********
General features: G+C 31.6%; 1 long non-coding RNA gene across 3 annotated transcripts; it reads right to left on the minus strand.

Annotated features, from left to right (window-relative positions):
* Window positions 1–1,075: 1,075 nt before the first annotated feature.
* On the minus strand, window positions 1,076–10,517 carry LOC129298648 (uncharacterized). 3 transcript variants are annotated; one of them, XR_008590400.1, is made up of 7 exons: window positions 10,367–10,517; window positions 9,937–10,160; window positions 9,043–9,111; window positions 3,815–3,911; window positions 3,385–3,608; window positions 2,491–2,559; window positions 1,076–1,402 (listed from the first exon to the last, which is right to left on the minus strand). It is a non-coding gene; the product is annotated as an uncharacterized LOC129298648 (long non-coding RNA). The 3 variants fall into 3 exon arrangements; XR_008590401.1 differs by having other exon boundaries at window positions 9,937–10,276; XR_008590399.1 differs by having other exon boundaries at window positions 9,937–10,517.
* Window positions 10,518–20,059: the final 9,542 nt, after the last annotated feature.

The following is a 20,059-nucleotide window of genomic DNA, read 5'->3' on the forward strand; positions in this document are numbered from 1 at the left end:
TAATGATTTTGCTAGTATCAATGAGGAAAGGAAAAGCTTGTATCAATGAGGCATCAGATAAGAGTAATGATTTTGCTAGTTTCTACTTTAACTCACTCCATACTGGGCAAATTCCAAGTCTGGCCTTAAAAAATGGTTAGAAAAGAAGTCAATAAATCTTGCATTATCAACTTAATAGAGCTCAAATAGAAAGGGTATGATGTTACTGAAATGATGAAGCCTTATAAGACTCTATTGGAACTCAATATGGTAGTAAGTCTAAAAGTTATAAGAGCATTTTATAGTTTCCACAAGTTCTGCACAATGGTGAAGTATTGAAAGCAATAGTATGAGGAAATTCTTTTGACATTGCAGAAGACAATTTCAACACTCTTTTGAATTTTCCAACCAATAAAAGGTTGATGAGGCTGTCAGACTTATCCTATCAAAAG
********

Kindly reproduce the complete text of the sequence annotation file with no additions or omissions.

General features: G+C 31.6%; 1 long non-coding RNA gene across 3 annotated transcripts; it reads right to left on the minus strand.

Annotated features, from left to right (window-relative positions):
* Window positions 1–1,075: 1,075 nt before the first annotated feature.
* On the minus strand, window positions 1,076–10,517 carry LOC129298648 (uncharacterized). 3 transcript variants are annotated; one of them, XR_008590400.1, is made up of 7 exons: window positions 10,367–10,517; window positions 9,937–10,160; window positions 9,043–9,111; window positions 3,815–3,911; window positions 3,385–3,608; window positions 2,491–2,559; window positions 1,076–1,402 (listed from the first exon to the last, which is right to left on the minus strand). It is a non-coding gene; the product is annotated as an uncharacterized LOC129298648 (long non-coding RNA). The 3 variants fall into 3 exon arrangements; XR_008590401.1 differs by having other exon boundaries at window positions 9,937–10,276; XR_008590399.1 differs by having other exon boundaries at window positions 9,937–10,517.
* Window positions 10,518–20,059: the final 9,542 nt, after the last annotated feature.

The following is a 20,059-nucleotide window of genomic DNA, read 5'->3' on the forward strand; positions in this document are numbered from 1 at the left end:
TAATGATTTTGCTAGTATCAATGAGGAAAGGAAAAGCTTGTATCAATGAGGCATCAGATAAGAGTAATGATTTTGCTAGTTTCTACTTTAACTCACTCCATACTGGGCAAATTCCAAGTCTGGCCTTAAAAAATGGTTAGAAAAGAAGTCAATAAATCTTGCATTATCAACTTAATAGAGCTCAAATAGAAAGGGTATGATGTTACTGAAATGATGAAGCCTTATAAGACTCTATTGGAACTCAATATGGTAGTAAGTCTAAAAGTTATAAGAGCATTTTATAGTTTCCACAAGTTCTGCACAATGGTGAAGTATTGAAAGCAATAGTATGAGGAAATTCTTTTGACATTGCAGAAGACAATTTCAACACTCTTTTGAATTTTCCAACCAATAAAAGGTTGATGAGGCTGTCAGACTTATCCTATCAAAAG